We continued on with our hike. While the rain was a constant, my feet were surprisingly dry with my wool socks and waterproof hiking boats. I stepped carefully as we trudged through some muddy areas, now clearly off the manicured path. All the ended when we hit the waterfall. This waterfall was next to the path and there was a little wooden bridge, about 7feet long, to get over the river streaming from the falls. Perhaps on a normal day this bridge works great, but this was not a normal day. Due to the rain, it was running faster than normal and the wind gusts blow the waterfall directly onto the bridge with a gust probably every 5 seconds. Each one of us, as we crossed, was drenched in a shower of waterfall. Goodbye dry socks.
Just when I started to feel down about my socks, the guide stops us and tells us that the rain is coming down so fast, that there is a strong risk of landslides, so we will have to talk 15 feet apart. That way if a boulder falls down, it will likely only kill one of us and not the whole group. Yes that is a direct quote from our guide. I am now wondering what we have gotten ourselves into. We all get across with no issues, but you can see the side of the mountain changing around you, new rivers appearing as the rain accumulates. We finally get to the tent were we get fitted for crampons, but the other group got there first and are all inside, taking their sweet time, so they don’t have to be in the rain. We had to stand out in the rain and wait. Once we are all fitted up, we head to the ice.
Everyone is soaked and, being so close to the glacier, freezing as well. The guide that straps on my crampons has to stop because of the pain in her fingers as they have gone so numb. Once we get on the ice, however, it is like entering another planet. Sand dune like icescapes of various blue tones, deep crevices of water that are so pure blue you look down and can’t tell where they end. We walk around for about 2 hours, visiting various crevices and holes, each more beautiful than the next. At one point, the guides hold on to you as you look over the edge of a waterfall within the glacier. Unfortunately, due to the pouring rain, we don’t want to take our camera out too much for fear of ruining it, so can’t share too many pictures. Trust me, it was amazing.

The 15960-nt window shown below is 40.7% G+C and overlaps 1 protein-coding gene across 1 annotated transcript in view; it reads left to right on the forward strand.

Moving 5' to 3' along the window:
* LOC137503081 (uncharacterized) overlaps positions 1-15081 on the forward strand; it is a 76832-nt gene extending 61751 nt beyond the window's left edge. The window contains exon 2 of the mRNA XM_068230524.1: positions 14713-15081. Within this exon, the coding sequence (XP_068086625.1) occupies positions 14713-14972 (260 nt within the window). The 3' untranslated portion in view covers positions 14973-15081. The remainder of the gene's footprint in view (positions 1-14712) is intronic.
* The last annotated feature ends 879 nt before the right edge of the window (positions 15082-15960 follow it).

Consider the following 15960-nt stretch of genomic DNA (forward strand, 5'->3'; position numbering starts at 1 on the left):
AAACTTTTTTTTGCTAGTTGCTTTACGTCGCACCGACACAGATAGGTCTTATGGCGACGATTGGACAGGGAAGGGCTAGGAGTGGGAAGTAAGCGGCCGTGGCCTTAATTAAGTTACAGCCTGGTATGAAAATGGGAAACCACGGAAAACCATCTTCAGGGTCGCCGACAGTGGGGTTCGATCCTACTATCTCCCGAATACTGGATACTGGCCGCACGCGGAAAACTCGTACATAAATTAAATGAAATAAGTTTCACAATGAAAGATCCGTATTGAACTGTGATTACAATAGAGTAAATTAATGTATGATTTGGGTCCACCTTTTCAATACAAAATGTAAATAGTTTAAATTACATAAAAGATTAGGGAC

After two hours of our supposed three hour hike, our guide tells us we have to leave quickly, the rain is coming in too fast and there is a lagoon forming on the side that is not safe for us. Remember that hell or high water, well here it comes. As we walk back on the ice, we see the side of the mountain next to us pouring down. You can tell the guides are worried, they keep telling us to speed up because we need to get out of there. We finally get off the ice and to the point where we move over to mountain. The water has risen, so you just have to step your whole foot into this freezing river to get across. Once across, the guide had us go one at a time to get past the landslides. When my turn came, I was about to go when the guide told me to wait. I stop and look up confused, he points to a spot above me where the rocks albeit small, are just tumbling down the path I am about to head on. I make it across to the other guide who says, “It’s a big adventure, no?” What did we sign up for?
It is not over. Once we past that point, we turn the bend and there is our good friend the waterfall. The water has become even more violent and has flooded the path around the bridge. Multiple guides are lined up along the path to help people across. I get to one spot, where you are standing on a rock in the middle of the rapids, and there is a guide about six feet away with his hand out. He is telling you to walk into these rapids, but is too far away at this point for you to grab. I just jumped to where I had seen other jump and there was a rock that 2 hours ago was above water, but now was just below. The guide grabs my hand and pulls me over to the bridge, where we all once again get a waterfall shower.
At this point, I just want to get back, I beeline back. When I finally get to the boardwalk path, I can breath. I am going to make it out ok. What were theses people thinking??? I know they told me they never cancel, but this is ridiculous. They have a fire and coffee waiting that the lodge. I head straight to the fire and try to warm my hands with the rest of the group.
The boat arrives about 10 minutes later and they hand out glasses of whiskey. I don’t usually drink whiskey, but today it goes down easy. We cross the lake, get on the bus, all wet and cold, and head back into town.
Certainly not what I had bargained for when I signed up for BIG ice, but it was an adventure. And, despite all of this, would I recommend it? Hands down. Walking on a glacier was amazing and worth it, just check the weather report before you buy your ticket!